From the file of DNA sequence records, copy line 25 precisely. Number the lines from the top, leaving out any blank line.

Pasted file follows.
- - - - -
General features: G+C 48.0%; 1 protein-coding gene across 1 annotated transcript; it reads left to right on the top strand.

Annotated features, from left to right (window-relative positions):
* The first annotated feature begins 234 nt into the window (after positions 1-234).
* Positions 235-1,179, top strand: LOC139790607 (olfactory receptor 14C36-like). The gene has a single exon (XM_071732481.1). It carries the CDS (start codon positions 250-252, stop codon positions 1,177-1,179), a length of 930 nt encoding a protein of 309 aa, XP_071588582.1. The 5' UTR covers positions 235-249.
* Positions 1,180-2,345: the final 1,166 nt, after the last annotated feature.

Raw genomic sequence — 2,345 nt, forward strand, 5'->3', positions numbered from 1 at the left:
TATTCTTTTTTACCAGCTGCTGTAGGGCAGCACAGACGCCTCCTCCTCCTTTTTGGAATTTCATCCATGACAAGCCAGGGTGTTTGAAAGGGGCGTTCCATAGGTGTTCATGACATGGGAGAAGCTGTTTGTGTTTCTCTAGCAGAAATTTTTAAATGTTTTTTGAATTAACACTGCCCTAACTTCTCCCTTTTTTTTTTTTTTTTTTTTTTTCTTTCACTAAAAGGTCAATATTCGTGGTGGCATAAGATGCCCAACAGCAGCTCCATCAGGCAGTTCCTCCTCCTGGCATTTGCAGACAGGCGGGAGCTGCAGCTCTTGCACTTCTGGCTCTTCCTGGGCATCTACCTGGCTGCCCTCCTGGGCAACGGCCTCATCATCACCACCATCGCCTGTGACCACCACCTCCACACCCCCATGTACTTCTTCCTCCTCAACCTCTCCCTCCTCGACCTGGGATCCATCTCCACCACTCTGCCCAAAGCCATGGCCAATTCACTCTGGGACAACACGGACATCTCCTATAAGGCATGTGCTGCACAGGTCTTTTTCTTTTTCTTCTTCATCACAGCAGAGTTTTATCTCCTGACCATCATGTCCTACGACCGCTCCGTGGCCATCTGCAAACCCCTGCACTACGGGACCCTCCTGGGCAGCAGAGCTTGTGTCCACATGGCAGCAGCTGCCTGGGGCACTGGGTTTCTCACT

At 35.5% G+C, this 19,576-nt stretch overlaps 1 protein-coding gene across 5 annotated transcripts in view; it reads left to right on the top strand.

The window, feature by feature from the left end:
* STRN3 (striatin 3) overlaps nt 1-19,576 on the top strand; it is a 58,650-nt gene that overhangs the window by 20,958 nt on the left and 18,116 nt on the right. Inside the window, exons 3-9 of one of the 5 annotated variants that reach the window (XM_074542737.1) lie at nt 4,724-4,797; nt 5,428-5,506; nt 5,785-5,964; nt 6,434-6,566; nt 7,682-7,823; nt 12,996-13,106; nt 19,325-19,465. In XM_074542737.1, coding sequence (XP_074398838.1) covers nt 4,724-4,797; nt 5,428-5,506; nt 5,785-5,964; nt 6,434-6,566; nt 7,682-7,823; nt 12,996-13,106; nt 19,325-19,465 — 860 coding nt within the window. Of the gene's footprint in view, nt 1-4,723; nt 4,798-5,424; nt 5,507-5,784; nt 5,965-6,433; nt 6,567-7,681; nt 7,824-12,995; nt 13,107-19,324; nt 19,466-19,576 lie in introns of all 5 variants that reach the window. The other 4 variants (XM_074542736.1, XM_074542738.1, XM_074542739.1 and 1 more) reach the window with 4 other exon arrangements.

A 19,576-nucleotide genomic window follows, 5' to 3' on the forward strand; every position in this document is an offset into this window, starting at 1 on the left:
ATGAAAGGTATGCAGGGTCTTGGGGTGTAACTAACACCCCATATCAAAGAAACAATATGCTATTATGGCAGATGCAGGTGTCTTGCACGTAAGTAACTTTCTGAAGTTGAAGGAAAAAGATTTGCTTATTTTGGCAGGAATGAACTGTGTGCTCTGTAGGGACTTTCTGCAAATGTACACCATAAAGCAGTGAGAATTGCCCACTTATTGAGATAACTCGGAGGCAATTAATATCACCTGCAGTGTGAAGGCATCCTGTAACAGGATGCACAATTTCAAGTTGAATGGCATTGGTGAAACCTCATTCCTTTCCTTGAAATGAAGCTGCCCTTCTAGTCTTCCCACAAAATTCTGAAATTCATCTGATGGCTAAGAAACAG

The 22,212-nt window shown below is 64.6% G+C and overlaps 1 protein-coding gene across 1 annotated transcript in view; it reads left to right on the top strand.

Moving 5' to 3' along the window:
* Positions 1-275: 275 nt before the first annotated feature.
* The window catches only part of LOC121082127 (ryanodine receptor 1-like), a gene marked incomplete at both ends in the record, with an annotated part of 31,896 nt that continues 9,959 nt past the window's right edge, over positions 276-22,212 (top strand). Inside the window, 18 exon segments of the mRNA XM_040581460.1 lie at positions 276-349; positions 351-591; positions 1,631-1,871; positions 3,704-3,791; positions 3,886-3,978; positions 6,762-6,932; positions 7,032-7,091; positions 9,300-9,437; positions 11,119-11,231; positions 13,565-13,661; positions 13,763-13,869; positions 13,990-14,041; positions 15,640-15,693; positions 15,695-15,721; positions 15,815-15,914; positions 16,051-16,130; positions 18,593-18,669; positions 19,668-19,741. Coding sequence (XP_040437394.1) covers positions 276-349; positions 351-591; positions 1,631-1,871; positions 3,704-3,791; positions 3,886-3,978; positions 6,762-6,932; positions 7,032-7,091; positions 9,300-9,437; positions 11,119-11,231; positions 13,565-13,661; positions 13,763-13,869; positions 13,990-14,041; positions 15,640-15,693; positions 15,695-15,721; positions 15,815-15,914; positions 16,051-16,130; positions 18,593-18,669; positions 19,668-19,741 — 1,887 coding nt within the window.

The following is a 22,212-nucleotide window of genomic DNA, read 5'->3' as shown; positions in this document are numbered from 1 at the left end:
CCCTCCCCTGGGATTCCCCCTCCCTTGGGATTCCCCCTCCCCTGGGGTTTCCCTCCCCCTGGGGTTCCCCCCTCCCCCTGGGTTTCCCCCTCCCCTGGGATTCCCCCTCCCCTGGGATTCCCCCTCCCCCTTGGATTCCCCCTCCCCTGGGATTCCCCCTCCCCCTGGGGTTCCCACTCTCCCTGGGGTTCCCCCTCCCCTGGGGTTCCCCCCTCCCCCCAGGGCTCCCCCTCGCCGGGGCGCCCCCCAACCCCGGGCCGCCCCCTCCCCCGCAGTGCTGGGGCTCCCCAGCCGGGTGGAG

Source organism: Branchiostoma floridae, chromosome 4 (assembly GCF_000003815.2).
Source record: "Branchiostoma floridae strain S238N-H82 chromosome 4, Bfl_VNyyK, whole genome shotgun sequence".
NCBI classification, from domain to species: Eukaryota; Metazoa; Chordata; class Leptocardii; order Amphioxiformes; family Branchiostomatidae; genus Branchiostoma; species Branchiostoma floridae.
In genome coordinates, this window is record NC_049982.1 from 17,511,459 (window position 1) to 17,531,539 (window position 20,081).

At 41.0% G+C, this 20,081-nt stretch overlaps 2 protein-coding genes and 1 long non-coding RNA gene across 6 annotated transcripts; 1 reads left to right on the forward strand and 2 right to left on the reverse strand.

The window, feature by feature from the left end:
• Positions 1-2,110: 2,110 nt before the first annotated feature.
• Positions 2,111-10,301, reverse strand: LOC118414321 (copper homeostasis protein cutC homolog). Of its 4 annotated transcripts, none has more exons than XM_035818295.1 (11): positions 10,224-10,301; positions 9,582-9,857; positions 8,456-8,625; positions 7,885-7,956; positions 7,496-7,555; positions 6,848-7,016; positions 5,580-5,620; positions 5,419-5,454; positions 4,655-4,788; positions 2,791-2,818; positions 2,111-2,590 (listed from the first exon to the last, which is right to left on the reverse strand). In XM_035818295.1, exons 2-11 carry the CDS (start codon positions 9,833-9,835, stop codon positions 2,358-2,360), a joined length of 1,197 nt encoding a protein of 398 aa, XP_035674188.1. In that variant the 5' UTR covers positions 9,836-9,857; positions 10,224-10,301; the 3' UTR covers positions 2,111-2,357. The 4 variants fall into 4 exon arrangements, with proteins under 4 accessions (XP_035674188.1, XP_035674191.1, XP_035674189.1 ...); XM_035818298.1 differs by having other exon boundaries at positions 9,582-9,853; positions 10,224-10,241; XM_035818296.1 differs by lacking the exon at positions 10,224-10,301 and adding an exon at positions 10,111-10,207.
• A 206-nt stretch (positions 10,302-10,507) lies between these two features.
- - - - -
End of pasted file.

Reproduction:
• Positions 1-2,110: 2,110 nt before the first annotated feature.